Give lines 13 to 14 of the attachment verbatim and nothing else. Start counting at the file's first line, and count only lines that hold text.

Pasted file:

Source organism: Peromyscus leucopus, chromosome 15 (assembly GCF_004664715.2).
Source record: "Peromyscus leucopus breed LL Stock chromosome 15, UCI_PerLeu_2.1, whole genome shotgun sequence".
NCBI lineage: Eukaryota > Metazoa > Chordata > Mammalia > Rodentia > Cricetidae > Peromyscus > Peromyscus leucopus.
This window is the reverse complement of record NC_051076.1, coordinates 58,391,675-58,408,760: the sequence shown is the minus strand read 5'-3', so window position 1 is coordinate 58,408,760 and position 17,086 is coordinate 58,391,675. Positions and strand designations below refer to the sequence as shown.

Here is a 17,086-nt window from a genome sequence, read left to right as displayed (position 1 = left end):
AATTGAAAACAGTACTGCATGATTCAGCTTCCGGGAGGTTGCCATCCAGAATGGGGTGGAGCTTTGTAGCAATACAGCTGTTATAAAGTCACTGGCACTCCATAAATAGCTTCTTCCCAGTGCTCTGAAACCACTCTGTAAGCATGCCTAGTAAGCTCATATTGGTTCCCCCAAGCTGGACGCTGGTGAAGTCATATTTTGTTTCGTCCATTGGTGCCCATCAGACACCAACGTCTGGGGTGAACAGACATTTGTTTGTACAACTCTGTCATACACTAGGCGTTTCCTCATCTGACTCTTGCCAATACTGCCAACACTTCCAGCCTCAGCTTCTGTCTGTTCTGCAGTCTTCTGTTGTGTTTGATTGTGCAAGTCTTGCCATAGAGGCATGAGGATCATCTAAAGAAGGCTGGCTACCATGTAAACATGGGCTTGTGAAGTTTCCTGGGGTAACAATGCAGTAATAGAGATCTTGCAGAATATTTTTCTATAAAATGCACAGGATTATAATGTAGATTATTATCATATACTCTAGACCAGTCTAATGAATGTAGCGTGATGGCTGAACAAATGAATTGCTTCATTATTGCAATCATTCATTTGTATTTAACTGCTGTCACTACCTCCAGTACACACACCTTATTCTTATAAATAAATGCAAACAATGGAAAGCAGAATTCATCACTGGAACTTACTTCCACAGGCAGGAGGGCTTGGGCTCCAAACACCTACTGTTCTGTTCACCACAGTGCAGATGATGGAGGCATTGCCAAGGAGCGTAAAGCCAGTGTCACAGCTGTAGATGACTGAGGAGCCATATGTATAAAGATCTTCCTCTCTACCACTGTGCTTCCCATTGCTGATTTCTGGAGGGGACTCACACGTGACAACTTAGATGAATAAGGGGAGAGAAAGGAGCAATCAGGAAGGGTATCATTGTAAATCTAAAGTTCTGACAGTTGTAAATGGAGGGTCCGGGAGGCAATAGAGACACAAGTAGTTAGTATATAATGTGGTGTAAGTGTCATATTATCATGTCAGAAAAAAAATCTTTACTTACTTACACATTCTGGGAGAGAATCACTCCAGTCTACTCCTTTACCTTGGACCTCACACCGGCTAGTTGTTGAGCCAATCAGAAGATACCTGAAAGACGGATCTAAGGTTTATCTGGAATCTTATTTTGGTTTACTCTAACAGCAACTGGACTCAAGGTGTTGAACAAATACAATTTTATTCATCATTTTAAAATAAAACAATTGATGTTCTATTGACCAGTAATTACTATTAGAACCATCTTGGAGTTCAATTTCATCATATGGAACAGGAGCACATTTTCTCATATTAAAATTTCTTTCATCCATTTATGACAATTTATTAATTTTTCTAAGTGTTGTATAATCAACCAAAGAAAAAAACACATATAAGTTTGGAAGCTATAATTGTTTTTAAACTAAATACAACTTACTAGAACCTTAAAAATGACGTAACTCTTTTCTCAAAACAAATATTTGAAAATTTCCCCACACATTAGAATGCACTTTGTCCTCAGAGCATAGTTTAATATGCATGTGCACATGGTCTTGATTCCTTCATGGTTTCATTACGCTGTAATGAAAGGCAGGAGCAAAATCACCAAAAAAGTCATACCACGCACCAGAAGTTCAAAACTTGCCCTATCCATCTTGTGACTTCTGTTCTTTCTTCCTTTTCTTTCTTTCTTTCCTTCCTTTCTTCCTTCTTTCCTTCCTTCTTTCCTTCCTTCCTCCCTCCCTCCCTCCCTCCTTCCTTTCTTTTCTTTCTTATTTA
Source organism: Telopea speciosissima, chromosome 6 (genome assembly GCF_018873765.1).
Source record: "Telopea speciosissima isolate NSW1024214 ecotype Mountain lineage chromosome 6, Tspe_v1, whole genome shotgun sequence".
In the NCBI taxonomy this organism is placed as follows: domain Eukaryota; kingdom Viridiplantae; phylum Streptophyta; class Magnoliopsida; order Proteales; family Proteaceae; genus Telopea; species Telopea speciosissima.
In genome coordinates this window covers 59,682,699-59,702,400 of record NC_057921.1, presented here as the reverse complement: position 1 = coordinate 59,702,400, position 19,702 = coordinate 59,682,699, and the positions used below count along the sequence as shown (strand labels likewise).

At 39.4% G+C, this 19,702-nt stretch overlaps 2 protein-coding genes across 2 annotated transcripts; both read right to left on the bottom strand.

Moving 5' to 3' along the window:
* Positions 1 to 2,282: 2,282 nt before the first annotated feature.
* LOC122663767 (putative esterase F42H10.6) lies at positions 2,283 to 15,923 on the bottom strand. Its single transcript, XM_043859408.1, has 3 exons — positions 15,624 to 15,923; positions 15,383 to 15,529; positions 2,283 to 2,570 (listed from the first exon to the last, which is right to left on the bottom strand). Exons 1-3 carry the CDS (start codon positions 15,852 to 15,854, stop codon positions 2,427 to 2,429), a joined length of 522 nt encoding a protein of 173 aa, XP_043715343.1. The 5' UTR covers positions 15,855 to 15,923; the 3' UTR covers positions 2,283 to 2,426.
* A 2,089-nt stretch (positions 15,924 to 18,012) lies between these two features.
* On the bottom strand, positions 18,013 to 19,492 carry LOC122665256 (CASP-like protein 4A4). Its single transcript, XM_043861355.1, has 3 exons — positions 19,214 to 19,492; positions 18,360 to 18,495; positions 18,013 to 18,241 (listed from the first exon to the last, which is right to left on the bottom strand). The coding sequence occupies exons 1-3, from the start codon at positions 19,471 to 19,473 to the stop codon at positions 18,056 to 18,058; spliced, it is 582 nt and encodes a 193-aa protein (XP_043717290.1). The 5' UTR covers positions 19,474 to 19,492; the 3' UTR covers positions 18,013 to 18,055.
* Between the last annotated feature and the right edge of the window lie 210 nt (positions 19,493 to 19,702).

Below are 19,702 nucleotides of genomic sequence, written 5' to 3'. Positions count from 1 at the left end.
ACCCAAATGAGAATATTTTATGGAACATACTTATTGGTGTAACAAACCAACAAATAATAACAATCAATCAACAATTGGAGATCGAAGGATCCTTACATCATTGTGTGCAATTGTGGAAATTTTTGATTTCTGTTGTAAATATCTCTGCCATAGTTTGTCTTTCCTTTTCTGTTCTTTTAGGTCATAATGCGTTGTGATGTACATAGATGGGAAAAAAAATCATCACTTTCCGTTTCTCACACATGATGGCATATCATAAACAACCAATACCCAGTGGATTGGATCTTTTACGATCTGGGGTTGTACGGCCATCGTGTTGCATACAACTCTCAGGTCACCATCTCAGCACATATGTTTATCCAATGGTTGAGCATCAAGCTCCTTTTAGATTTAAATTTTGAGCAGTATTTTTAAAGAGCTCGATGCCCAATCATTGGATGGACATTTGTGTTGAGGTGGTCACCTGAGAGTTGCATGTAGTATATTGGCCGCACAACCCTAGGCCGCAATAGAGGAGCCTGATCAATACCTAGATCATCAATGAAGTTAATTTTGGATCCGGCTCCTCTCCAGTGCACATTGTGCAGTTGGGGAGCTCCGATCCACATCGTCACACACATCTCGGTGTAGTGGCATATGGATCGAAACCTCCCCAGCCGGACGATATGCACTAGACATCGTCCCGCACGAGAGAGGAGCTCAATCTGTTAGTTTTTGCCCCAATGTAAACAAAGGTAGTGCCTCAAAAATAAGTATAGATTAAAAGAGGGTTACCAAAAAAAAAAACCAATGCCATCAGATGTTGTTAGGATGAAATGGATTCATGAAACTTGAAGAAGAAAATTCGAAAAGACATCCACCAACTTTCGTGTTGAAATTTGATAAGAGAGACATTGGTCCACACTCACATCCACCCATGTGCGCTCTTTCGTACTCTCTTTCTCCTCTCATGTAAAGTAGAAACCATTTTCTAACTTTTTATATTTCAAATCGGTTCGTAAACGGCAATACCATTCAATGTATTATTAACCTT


* Positions 1 to 2,282: 2,282 nt before the first annotated feature.
* LOC122663767 (putative esterase F42H10.6) lies at positions 2,283 to 15,923 on the bottom strand. Its single transcript, XM_043859408.1, has 3 exons — positions 15,624 to 15,923; positions 15,383 to 15,529; positions 2,283 to 2,570 (listed from the first exon to the last, which is right to left on the bottom strand). Exons 1-3 carry the CDS (start codon positions 15,852 to 15,854, stop codon positions 2,427 to 2,429), a joined length of 522 nt encoding a protein of 173 aa, XP_043715343.1. The 5' UTR covers positions 15,855 to 15,923; the 3' UTR covers positions 2,283 to 2,426.